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Teaching the Foreign Service to Speak Foreign Languages

The Foreign Service Institute (FSI) is the primary training institution to prepare American diplomats to advance U.S. foreign affairs interests, teaching, among other things, the languages of the countries where Foreign Service Officers will serve. At the National Foreign Affairs Training Center in Arlington, Virginia, FSI’s School of Language Studies provides 25 hours of classroom instruction per week in 24-week courses for languages such as French and Spanish, and 44 weeks for “hard” languages such as Russian and Thai. For Arabic, Chinese, Japanese and Korean, considered the most difficult to learn, FSI has Field Schools abroad that provide an additional 44 weeks of instruction.

The State Department’s language program got a boost after a 1954 study by scholar Henry Wriston pointed to problems of low morale and levels of recruitment into the Foreign Service. Wriston called for the integration of certain Civil Service employees into the Foreign Service and a requirement that Foreign Service Officers spend part of their careers in Washington. A process that took several years, “Wristonization” tripled the size of the Foreign Service and emphasized training. Part of the process included increasing language teaching.

Among the pioneers in this endeavor, Raymond E. Chambers taught languages in Haiti, France and Lebanon, as well as at FSI.  He was interviewed by Charles Stuart Kennedy on January 12, 1995.

To read more about Foreign Service life and FSI, please follow the links.


“I had unlimited funds. I never had to request money at all”

Raymond E. Chambers, Language School Nice, France 1958-62 and Beirut, Lebanon 1962-67

Chambers:  A lady from FSI came down [to Haiti, where Chambers was directing a binational center] because FSI was enjoined to start and develop language training programs throughout the world, to standardize proper language training throughout the posts. So she came down, a linguist, and got the language training program in Haitian Creole and French going. I said that I would be glad to help her. I even set the program up so that it could operate at the embassy or at the binational center.

She said, “What are you doing here?”

I said, “Well, I’m working for the binational center program and will probably go to another country when this is finished.”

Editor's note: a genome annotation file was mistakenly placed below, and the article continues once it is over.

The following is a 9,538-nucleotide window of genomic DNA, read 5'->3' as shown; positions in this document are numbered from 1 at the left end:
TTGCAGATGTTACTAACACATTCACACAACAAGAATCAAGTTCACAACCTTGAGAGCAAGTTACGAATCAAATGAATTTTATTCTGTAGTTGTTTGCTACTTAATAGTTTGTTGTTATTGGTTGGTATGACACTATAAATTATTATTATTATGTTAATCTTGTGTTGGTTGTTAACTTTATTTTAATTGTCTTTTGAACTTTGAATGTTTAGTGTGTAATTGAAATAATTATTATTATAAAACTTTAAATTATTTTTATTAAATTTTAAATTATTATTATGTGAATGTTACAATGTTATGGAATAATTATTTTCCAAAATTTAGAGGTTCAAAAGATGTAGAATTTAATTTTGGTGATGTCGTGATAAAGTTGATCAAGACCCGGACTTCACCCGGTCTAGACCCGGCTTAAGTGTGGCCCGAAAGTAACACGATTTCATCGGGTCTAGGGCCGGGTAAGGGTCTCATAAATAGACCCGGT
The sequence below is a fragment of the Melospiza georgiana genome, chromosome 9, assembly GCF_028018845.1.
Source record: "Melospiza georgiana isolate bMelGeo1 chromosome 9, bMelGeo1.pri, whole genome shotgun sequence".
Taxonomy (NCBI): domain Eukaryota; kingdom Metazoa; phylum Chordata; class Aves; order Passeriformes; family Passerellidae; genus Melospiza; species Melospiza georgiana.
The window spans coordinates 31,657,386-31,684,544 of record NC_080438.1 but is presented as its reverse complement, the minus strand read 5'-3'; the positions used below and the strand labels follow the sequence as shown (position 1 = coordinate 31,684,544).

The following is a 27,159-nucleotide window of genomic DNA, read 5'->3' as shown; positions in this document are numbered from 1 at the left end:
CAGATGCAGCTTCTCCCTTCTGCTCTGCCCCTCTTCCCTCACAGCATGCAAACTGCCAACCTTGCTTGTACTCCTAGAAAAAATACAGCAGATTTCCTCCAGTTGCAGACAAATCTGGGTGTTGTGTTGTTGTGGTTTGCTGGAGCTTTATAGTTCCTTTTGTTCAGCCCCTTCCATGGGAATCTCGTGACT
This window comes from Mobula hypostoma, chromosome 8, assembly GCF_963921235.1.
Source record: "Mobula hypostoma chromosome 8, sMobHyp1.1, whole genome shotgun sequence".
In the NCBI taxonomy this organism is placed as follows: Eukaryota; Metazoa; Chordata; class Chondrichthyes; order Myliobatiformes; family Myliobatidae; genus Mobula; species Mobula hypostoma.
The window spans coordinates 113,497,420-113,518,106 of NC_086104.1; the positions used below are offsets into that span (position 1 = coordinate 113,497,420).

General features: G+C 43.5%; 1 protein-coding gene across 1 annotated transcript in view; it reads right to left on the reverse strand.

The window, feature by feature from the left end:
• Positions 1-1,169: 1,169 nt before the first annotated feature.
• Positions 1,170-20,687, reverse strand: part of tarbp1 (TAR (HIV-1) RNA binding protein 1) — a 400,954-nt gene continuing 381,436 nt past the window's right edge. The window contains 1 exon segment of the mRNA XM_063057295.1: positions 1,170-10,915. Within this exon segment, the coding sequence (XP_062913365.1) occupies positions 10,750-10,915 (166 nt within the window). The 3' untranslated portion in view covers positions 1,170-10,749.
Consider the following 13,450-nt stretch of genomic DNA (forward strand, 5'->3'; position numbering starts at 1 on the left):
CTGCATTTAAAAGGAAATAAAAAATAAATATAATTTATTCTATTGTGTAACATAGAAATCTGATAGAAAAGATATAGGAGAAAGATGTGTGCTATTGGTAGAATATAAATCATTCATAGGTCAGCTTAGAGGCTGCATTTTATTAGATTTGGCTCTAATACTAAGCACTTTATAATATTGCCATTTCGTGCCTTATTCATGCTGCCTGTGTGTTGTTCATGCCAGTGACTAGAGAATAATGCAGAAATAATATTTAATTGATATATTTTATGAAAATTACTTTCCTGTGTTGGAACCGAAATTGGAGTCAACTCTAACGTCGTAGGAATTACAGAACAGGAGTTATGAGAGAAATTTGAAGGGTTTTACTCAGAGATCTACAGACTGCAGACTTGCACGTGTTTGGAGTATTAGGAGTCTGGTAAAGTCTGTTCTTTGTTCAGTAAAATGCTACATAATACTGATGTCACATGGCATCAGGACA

She said, “Don’t do it. We need you.”

She went back to Washington and the next thing I knew, she said they (FSI) had three positions now and we are going to have ten more next year and nobody to fill them. This was the big push, you know, after the “Wristonization” of the Foreign Service. (Wriston is seen at left.)

We had already started the Nice (France) language school, the German language school and the Mexico City language school. So she said, “Come with us,” and I did it by telephone. In those days you could do a lot.

When I called I said, “I can’t pin you down to this because I understand how these things work, but if I leave one job because they are offering me stuff in South America, what is going to happen if you guys are not going to pick me up? Can we have a non-conversation?”

And they did. They said, “Yeah, you come here and we will work it out.” So when my tour was over I resigned in November and in January I started with FSI.

I went to France. I was the first one. I had been a student in France before. I had my choice and I preferred Western Europe and they said, “Take it.”

I had a wonderful, wonderful charter letter sent to Ambassador (Amory) Houghton in Paris which in essence read, “Mr. Chambers has an enormous responsibility and we aren’t sure exactly what he has to do to accomplish this responsibility, but please give him all the support you can to do what he has to do in such order as he has to do it.”

It was a marvelous letter. I had unlimited funds. I never had to request money at all. I was based at the Nice language school…